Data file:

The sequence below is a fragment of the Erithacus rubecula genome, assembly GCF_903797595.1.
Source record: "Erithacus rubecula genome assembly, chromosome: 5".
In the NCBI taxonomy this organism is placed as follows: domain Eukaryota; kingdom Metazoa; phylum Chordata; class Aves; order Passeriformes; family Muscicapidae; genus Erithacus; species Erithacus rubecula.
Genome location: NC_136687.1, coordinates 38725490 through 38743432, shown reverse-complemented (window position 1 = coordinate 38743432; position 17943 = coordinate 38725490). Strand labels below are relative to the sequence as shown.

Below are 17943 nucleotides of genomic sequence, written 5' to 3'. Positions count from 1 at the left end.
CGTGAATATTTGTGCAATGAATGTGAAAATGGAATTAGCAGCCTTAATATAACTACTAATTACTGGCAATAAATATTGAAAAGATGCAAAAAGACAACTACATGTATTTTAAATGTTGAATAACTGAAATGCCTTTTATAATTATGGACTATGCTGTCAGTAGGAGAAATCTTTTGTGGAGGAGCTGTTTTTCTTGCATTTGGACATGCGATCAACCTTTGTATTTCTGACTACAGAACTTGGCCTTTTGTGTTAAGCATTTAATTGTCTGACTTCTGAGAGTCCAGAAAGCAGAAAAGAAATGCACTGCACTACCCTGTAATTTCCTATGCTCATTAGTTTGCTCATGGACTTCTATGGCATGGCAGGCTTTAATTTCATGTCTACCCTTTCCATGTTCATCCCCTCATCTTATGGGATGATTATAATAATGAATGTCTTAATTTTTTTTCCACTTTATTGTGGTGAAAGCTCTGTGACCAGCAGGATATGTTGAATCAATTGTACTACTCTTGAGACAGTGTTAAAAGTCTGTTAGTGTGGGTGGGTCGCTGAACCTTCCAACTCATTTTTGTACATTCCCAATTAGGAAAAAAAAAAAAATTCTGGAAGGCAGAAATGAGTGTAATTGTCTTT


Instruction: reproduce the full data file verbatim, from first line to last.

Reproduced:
The sequence below is a fragment of the Erithacus rubecula genome, assembly GCF_903797595.1.
Source record: "Erithacus rubecula genome assembly, chromosome: 5".
In the NCBI taxonomy this organism is placed as follows: domain Eukaryota; kingdom Metazoa; phylum Chordata; class Aves; order Passeriformes; family Muscicapidae; genus Erithacus; species Erithacus rubecula.
Genome location: NC_136687.1, coordinates 38725490 through 38743432, shown reverse-complemented (window position 1 = coordinate 38743432; position 17943 = coordinate 38725490). Strand labels below are relative to the sequence as shown.

Below are 17943 nucleotides of genomic sequence, written 5' to 3'. Positions count from 1 at the left end.
CGTGAATATTTGTGCAATGAATGTGAAAATGGAATTAGCAGCCTTAATATAACTACTAATTACTGGCAATAAATATTGAAAAGATGCAAAAAGACAACTACATGTATTTTAAATGTTGAATAACTGAAATGCCTTTTATAATTATGGACTATGCTGTCAGTAGGAGAAATCTTTTGTGGAGGAGCTGTTTTTCTTGCATTTGGACATGCGATCAACCTTTGTATTTCTGACTACAGAACTTGGCCTTTTGTGTTAAGCATTTAATTGTCTGACTTCTGAGAGTCCAGAAAGCAGAAAAGAAATGCACTGCACTACCCTGTAATTTCCTATGCTCATTAGTTTGCTCATGGACTTCTATGGCATGGCAGGCTTTAATTTCATGTCTACCCTTTCCATGTTCATCCCCTCATCTTATGGGATGATTATAATAATGAATGTCTTAATTTTTTTTCCACTTTATTGTGGTGAAAGCTCTGTGACCAGCAGGATATGTTGAATCAATTGTACTACTCTTGAGACAGTGTTAAAAGTCTGTTAGTGTGGGTGGGTCGCTGAACCTTCCAACTCATTTTTGTACATTCCCAATTAGGAAAAAAAAAAAAATTCTGGAAGGCAGAAATGAGTGTAATTGTCTTT